I hope you readers don’t get bored with my looking back on things.
It all started when a local newspaper blog talked about getting an $11 filet in 1975 and thinking today’s prices are outrageous. Maybe, maybe not.
Annual inflation over that period was 3.7%, and that even counts the slower inflationary rates of the past decade caused by the big banks screwing up the world’s economic situation.
So, to the reader who thinks he got such a deal in 1975, the actual $11 then would be $50.13 today. There is no restaurant in Bako getting $49.95 for a filet. What happened?
Obviously we have learned how to herd thousands of cows into a feed-lot, fill them with growth hormones, vaccinate them with needles of antibiotics cause we’ve screwed up their natural digestive system, and fatten them up quickly for market.
Cheaper meat means cheaper steaks.
What about things that haven’t changed since 1975?
What about something I know about? ( a very limited proposition)
How much does it pay to play the same songs from the ‘70s in today’s market?
(One major change, similar to the feedlots, this player has fattened up.)
Yes, in the ‘70s I was playing the same songs I’m playing now. What has changed?
Three things have changed. Venues, People and Money.
Most of the local live music performed in the ‘70s was played in lounges, bars, nightclubs and restaurants with a dance floor. Owners of these establishments understood people would stick around after dining hours and dance and drink. Great profits in the drinking side of that equation. Even little cafes would have a folk-singing guitar player six nights a week.
The better the band, the more people staying later in the night. Last call was 2 AM, so most music groups were playing til 1 AM and then it was time to start closing the joint. In states like Illinois, with 3 AM and 5 AM licensing, the music played on and on. Especially the great blues clubs.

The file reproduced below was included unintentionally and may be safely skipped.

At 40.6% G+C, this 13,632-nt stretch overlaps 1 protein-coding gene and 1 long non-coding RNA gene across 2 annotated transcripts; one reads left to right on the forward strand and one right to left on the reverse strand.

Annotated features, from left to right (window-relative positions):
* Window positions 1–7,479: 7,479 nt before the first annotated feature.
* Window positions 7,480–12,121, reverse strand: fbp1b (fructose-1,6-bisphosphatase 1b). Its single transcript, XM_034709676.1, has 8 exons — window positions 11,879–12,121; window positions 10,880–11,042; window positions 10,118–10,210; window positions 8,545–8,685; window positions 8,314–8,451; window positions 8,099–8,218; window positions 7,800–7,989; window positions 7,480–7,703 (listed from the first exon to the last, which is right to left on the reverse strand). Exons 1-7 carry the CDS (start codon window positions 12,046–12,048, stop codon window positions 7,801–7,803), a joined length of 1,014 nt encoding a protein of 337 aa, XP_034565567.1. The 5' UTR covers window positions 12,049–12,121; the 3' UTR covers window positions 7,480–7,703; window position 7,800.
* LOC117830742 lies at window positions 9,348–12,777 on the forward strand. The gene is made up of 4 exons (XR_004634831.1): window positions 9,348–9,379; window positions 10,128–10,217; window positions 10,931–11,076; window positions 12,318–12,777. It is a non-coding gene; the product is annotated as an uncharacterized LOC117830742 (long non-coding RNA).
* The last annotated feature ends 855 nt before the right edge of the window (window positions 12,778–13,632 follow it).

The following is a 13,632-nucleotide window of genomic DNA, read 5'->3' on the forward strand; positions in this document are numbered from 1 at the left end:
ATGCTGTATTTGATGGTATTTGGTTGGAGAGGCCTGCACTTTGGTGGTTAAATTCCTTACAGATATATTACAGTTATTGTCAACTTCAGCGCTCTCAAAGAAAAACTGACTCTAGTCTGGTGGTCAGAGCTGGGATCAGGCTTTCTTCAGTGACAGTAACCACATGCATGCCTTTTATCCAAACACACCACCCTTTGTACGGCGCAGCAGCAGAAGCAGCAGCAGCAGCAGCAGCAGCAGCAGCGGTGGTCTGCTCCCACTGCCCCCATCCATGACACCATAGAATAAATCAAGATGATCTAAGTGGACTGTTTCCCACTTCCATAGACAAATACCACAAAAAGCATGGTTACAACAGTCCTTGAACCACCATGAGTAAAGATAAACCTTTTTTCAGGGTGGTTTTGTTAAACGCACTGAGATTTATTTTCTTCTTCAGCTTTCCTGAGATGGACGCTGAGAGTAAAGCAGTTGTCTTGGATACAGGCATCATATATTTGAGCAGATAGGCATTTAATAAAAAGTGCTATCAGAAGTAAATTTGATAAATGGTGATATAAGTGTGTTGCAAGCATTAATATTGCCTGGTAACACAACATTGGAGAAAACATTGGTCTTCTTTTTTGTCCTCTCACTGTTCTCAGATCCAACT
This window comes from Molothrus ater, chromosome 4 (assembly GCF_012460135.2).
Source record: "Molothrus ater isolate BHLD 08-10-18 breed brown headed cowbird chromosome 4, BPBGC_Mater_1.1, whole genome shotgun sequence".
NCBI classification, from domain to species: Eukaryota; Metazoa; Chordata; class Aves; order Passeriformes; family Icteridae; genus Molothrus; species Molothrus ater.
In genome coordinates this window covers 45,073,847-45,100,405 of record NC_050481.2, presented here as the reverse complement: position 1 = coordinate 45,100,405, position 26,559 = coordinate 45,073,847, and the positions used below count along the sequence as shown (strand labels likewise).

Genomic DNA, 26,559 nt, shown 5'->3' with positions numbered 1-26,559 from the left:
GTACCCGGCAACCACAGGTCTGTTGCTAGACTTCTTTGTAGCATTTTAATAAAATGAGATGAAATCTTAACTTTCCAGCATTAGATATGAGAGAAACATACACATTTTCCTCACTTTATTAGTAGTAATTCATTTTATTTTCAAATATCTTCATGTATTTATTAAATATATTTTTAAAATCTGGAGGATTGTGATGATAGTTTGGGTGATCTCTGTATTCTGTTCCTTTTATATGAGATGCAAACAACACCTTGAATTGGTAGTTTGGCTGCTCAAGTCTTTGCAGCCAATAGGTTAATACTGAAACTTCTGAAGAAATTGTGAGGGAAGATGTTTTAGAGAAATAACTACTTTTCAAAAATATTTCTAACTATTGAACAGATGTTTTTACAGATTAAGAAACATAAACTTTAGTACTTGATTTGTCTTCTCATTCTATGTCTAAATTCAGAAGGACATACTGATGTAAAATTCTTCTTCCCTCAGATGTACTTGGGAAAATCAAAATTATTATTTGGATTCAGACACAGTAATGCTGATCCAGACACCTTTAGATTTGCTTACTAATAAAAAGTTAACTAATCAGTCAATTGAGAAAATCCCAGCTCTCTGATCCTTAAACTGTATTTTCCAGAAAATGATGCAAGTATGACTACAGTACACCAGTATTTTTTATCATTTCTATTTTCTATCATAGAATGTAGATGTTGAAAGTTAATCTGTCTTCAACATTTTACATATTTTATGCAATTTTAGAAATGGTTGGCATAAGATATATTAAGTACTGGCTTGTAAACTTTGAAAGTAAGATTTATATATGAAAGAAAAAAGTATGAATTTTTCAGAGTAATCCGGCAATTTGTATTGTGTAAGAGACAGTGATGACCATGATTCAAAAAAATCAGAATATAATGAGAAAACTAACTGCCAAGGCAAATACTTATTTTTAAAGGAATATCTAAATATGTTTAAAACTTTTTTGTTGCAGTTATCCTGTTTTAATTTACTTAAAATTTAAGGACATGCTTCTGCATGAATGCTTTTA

Today there are no people, especially on week nights, demanding dancing and drinking. Those venues do not hire live music during the week. The culture has changed. It’s not so much what people will tell you now…”Oh, I have to get up and go to work in the morning, I can’t party on a weeknight. “ Bullshit, little Eva. People did it back then, so what’s the difference?
People don’t drink and drive. And that’s a good thing. As much as I enjoyed playing music on weeknights for packed crowds, I understand how today is different. In the late ‘70s over 27,000 people were killed in the USA by drunk drivers. Shameful.
In May of 1980 one mother made a difference right here in California (where else, nation?) When her daughter, Cari Lightner, was killed by a drunk driver, she went to the governor. The governor now was the governor then (where else, nation?) This mother lobbied Jerry Brown to set up a task force studying this messy drunken driving situation. She then founded Mothers Against Drunk Driving. There is at least one M.A.D.D. office in every state in the country and at least one office in every providence in Canada. Great Job! (in 2014 there were 9,967 people killed by drunk drivers)
This stopped live music, dancing and drinking on week nights. MADD also changed how litigation for drunk driving was handled. A victim’s family could sue not only the driver, but the waitress, bartender, manager, establishment owner and building owner. OMG!
Yep, I sold my bar in 1980 and said nope. Not me.
So if people today are still hearing a lot of the same songs from 1975 in weekend venues, what’s different? What songs am I talking about?
Mustang Sally (from the ‘60s), Long Train Running (73) Sweet Home Alabama, Come and Get Your Love, I Shot the Sheriff (all from 74), Boogie Shoes, Shining Star, Get Down Tonight (all from 75).